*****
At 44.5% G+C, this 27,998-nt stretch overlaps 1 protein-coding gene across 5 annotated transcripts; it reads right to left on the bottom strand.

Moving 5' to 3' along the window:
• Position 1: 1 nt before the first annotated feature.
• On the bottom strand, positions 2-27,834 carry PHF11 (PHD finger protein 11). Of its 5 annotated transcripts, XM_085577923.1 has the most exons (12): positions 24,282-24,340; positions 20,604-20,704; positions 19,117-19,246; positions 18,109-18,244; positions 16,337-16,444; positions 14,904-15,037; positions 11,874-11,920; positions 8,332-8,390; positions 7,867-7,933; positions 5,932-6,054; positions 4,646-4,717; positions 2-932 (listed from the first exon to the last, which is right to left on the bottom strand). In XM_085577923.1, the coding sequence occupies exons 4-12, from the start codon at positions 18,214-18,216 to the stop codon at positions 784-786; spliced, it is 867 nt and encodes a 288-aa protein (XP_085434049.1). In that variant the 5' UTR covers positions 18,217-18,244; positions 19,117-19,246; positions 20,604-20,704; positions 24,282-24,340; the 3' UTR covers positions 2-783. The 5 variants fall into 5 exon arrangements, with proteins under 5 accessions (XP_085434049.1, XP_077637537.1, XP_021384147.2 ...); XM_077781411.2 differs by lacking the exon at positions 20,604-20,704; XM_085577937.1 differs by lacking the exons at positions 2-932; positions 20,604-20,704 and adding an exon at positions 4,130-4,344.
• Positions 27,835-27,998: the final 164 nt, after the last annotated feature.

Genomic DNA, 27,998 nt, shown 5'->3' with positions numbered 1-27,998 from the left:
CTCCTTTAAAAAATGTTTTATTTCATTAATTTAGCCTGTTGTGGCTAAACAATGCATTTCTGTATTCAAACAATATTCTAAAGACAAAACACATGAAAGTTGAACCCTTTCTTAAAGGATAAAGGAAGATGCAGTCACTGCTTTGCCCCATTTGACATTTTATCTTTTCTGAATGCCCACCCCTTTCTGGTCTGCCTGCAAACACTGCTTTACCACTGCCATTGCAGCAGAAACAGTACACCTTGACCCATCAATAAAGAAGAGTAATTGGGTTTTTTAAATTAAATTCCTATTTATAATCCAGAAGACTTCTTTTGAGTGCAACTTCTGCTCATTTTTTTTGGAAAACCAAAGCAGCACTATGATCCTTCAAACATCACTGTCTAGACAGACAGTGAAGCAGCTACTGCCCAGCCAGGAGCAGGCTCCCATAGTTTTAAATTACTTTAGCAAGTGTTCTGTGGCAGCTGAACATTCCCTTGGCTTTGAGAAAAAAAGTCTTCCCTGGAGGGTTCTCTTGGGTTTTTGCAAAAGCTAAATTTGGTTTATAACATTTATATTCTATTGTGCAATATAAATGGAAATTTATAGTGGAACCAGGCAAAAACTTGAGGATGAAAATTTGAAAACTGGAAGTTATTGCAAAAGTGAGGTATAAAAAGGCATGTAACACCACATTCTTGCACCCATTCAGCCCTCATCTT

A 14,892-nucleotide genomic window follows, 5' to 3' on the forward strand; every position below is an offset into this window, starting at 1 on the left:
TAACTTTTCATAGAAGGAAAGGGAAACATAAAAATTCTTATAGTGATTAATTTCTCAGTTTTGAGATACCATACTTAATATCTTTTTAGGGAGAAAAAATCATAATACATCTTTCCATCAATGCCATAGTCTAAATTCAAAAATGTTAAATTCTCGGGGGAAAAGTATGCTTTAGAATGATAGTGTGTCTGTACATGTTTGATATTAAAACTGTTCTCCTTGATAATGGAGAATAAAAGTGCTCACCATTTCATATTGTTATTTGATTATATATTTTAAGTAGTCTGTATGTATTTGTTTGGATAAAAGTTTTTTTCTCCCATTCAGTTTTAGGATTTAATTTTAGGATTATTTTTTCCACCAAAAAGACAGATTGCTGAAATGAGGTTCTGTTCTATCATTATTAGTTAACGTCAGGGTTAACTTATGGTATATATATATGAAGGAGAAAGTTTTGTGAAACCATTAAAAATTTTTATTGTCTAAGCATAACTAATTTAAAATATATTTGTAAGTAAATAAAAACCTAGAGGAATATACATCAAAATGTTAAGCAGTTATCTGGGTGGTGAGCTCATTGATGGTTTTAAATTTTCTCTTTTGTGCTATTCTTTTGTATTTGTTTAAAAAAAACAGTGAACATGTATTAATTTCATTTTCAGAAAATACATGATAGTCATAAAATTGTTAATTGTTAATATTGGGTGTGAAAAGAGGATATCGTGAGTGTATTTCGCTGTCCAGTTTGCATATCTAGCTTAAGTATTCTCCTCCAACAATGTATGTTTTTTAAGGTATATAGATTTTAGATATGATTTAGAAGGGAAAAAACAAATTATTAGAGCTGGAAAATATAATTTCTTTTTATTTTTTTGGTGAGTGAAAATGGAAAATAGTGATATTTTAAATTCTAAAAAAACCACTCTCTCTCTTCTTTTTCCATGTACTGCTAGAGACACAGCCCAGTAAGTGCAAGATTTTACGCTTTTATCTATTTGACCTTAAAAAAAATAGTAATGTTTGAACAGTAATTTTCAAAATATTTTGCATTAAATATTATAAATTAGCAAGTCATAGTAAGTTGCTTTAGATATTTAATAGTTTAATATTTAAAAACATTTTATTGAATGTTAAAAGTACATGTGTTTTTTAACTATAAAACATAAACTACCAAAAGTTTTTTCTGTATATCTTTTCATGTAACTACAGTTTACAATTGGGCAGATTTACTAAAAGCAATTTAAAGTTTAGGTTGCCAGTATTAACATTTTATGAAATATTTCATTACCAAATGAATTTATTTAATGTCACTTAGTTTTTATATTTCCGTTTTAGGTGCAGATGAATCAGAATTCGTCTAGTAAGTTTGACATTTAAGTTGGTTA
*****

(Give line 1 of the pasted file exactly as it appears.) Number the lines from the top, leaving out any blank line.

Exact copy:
At 44.5% G+C, this 27,998-nt stretch overlaps 1 protein-coding gene across 5 annotated transcripts; it reads right to left on the bottom strand.